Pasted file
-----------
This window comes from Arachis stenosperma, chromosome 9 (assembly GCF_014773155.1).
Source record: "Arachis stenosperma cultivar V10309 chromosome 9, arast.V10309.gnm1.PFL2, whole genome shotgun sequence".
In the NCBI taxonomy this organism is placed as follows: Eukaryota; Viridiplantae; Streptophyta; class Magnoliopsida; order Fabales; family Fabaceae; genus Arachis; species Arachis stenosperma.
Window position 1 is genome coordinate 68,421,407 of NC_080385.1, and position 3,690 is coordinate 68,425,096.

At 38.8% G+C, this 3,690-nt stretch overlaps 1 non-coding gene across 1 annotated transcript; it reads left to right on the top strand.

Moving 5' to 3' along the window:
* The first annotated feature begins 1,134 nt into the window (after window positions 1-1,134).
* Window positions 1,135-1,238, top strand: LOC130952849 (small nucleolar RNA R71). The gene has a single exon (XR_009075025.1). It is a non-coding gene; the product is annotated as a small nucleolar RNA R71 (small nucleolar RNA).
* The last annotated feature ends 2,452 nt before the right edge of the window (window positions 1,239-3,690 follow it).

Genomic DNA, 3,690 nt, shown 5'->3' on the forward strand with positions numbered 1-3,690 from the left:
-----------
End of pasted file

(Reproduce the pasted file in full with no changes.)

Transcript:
This window comes from Arachis stenosperma, chromosome 9 (assembly GCF_014773155.1).
Source record: "Arachis stenosperma cultivar V10309 chromosome 9, arast.V10309.gnm1.PFL2, whole genome shotgun sequence".
In the NCBI taxonomy this organism is placed as follows: Eukaryota; Viridiplantae; Streptophyta; class Magnoliopsida; order Fabales; family Fabaceae; genus Arachis; species Arachis stenosperma.
Window position 1 is genome coordinate 68,421,407 of NC_080385.1, and position 3,690 is coordinate 68,425,096.

At 38.8% G+C, this 3,690-nt stretch overlaps 1 non-coding gene across 1 annotated transcript; it reads left to right on the top strand.

Moving 5' to 3' along the window:
* The first annotated feature begins 1,134 nt into the window (after window positions 1-1,134).
* Window positions 1,135-1,238, top strand: LOC130952849 (small nucleolar RNA R71). The gene has a single exon (XR_009075025.1). It is a non-coding gene; the product is annotated as a small nucleolar RNA R71 (small nucleolar RNA).
* The last annotated feature ends 2,452 nt before the right edge of the window (window positions 1,239-3,690 follow it).

Genomic DNA, 3,690 nt, shown 5'->3' on the forward strand with positions numbered 1-3,690 from the left: